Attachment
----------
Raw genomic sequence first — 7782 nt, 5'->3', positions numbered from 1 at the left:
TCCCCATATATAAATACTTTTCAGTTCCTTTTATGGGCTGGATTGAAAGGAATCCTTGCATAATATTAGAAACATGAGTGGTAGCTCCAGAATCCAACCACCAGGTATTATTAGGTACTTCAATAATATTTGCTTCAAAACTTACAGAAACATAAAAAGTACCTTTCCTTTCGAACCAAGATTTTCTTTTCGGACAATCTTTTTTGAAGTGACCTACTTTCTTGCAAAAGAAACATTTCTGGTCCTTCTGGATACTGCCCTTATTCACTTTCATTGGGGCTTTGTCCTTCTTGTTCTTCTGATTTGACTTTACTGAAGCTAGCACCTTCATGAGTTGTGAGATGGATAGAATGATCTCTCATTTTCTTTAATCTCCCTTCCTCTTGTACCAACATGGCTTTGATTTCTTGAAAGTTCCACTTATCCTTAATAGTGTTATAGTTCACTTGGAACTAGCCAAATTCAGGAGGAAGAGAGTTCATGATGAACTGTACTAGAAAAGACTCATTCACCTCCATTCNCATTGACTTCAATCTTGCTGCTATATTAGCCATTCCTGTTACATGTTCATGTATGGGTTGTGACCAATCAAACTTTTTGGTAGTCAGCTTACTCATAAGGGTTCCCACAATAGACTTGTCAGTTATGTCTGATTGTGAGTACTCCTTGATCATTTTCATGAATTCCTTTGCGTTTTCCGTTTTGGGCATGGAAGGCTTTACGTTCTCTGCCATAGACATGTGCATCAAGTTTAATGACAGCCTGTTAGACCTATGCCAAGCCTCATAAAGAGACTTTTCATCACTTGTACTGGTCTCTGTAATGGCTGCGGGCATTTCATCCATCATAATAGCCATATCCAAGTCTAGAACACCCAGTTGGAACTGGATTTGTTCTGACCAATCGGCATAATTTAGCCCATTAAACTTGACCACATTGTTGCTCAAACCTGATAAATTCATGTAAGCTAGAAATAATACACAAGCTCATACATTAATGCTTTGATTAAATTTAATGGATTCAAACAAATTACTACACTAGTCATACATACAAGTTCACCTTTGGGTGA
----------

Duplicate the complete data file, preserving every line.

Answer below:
Raw genomic sequence first — 7782 nt, 5'->3', positions numbered from 1 at the left:
TCCCCATATATAAATACTTTTCAGTTCCTTTTATGGGCTGGATTGAAAGGAATCCTTGCATAATATTAGAAACATGAGTGGTAGCTCCAGAATCCAACCACCAGGTATTATTAGGTACTTCAATAATATTTGCTTCAAAACTTACAGAAACATAAAAAGTACCTTTCCTTTCGAACCAAGATTTTCTTTTCGGACAATCTTTTTTGAAGTGACCTACTTTCTTGCAAAAGAAACATTTCTGGTCCTTCTGGATACTGCCCTTATTCACTTTCATTGGGGCTTTGTCCTTCTTGTTCTTCTGATTTGACTTTACTGAAGCTAGCACCTTCATGAGTTGTGAGATGGATAGAATGATCTCTCATTTTCTTTAATCTCCCTTCCTCTTGTACCAACATGGCTTTGATTTCTTGAAAGTTCCACTTATCCTTAATAGTGTTATAGTTCACTTGGAACTAGCCAAATTCAGGAGGAAGAGAGTTCATGATGAACTGTACTAGAAAAGACTCATTCACCTCCATTCNCATTGACTTCAATCTTGCTGCTATATTAGCCATTCCTGTTACATGTTCATGTATGGGTTGTGACCAATCAAACTTTTTGGTAGTCAGCTTACTCATAAGGGTTCCCACAATAGACTTGTCAGTTATGTCTGATTGTGAGTACTCCTTGATCATTTTCATGAATTCCTTTGCGTTTTCCGTTTTGGGCATGGAAGGCTTTACGTTCTCTGCCATAGACATGTGCATCAAGTTTAATGACAGCCTGTTAGACCTATGCCAAGCCTCATAAAGAGACTTTTCATCACTTGTACTGGTCTCTGTAATGGCTGCGGGCATTTCATCCATCATAATAGCCATATCCAAGTCTAGAACACCCAGTTGGAACTGGATTTGTTCTGACCAATCGGCATAATTTAGCCCATTAAACTTGACCACATTGTTGCTCAAACCTGATAAATTCATGTAAGCTAGAAATAATACACAAGCTCATACATTAATGCTTTGATTAAATTTAATGGATTCAAACAAATTACTACACTAGTCATACATACAAGTTCACCTTTGGGTGA